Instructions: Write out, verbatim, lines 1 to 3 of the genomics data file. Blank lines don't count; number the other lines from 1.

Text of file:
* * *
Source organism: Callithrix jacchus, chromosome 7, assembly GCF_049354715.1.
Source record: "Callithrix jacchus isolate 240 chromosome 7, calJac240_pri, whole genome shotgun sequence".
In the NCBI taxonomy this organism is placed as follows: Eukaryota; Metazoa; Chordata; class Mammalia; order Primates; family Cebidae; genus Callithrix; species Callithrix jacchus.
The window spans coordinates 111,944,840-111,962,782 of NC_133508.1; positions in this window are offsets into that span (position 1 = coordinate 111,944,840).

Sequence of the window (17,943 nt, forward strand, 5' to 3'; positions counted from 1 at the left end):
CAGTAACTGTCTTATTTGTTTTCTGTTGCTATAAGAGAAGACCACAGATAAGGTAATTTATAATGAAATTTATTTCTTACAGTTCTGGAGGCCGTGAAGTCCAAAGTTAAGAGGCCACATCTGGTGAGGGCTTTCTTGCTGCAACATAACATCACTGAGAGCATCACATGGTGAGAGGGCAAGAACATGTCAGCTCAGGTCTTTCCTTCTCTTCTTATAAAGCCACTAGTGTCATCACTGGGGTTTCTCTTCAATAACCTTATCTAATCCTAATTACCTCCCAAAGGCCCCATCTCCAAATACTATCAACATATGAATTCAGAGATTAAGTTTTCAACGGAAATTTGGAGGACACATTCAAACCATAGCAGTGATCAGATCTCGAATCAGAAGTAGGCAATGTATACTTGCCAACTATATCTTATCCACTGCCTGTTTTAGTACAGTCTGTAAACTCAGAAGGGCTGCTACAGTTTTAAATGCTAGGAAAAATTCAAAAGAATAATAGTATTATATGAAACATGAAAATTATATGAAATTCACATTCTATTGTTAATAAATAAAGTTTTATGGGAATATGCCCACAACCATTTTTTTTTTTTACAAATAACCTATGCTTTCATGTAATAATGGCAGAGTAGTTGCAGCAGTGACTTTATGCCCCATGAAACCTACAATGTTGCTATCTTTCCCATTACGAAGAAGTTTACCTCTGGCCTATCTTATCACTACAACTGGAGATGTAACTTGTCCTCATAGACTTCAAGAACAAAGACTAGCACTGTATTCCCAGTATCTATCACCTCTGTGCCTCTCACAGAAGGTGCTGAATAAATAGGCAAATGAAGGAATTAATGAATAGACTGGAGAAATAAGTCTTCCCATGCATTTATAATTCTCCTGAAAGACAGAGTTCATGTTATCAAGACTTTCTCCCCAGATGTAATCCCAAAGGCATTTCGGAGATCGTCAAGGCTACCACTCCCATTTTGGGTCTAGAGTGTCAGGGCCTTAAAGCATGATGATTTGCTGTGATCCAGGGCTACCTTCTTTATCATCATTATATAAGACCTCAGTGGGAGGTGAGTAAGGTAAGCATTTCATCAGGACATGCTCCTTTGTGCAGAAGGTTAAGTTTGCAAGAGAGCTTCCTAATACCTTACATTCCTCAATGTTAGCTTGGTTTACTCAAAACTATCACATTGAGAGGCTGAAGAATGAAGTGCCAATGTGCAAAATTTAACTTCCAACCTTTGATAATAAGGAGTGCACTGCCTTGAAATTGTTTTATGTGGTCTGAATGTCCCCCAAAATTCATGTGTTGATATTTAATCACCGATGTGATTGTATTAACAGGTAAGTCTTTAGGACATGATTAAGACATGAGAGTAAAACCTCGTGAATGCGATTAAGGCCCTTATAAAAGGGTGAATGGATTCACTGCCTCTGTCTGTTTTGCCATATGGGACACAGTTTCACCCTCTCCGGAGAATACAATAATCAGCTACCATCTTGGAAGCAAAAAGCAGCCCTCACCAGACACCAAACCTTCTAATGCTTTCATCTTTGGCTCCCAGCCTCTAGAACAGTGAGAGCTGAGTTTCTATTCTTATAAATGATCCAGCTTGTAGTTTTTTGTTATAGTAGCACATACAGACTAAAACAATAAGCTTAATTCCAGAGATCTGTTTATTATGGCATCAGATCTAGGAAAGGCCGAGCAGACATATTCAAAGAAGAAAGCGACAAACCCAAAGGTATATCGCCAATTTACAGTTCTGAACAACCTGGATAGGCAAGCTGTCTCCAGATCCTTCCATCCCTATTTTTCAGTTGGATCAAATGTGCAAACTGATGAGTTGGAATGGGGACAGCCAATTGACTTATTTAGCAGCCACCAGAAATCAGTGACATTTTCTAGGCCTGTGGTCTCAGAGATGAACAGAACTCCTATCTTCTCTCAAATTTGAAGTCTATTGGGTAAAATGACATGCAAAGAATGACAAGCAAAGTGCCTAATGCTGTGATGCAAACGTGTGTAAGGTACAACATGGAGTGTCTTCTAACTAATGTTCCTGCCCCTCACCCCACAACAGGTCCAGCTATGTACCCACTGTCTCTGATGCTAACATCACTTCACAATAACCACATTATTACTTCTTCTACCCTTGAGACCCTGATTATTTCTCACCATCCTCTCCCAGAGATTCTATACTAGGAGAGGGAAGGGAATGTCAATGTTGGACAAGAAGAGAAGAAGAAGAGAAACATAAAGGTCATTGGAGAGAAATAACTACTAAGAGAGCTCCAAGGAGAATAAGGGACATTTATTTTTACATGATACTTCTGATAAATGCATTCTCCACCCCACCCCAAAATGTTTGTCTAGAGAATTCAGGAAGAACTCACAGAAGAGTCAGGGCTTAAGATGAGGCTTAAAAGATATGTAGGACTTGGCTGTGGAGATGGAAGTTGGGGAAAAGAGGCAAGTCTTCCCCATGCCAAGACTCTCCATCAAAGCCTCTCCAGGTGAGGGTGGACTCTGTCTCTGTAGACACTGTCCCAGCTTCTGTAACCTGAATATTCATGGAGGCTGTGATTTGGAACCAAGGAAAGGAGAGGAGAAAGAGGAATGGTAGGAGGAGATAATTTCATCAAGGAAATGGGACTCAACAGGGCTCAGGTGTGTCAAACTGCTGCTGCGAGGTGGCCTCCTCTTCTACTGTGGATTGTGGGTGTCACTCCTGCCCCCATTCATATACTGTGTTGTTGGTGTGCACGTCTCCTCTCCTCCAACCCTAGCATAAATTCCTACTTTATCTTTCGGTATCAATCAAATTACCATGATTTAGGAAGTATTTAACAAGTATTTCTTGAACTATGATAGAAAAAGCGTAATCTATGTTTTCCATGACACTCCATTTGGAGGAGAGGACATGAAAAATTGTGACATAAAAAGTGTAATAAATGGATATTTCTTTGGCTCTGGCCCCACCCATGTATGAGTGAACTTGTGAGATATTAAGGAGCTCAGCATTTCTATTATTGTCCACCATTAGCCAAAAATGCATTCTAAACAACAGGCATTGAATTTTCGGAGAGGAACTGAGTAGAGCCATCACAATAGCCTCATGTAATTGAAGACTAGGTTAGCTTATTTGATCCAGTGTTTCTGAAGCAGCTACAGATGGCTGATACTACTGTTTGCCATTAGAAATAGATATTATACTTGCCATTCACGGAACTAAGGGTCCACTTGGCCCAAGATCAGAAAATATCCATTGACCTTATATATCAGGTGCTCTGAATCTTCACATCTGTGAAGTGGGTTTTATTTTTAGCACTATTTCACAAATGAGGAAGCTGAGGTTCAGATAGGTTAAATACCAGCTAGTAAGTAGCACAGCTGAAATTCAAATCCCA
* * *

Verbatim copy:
Source organism: Callithrix jacchus, chromosome 7, assembly GCF_049354715.1.
Source record: "Callithrix jacchus isolate 240 chromosome 7, calJac240_pri, whole genome shotgun sequence".
In the NCBI taxonomy this organism is placed as follows: Eukaryota; Metazoa; Chordata; class Mammalia; order Primates; family Cebidae; genus Callithrix; species Callithrix jacchus.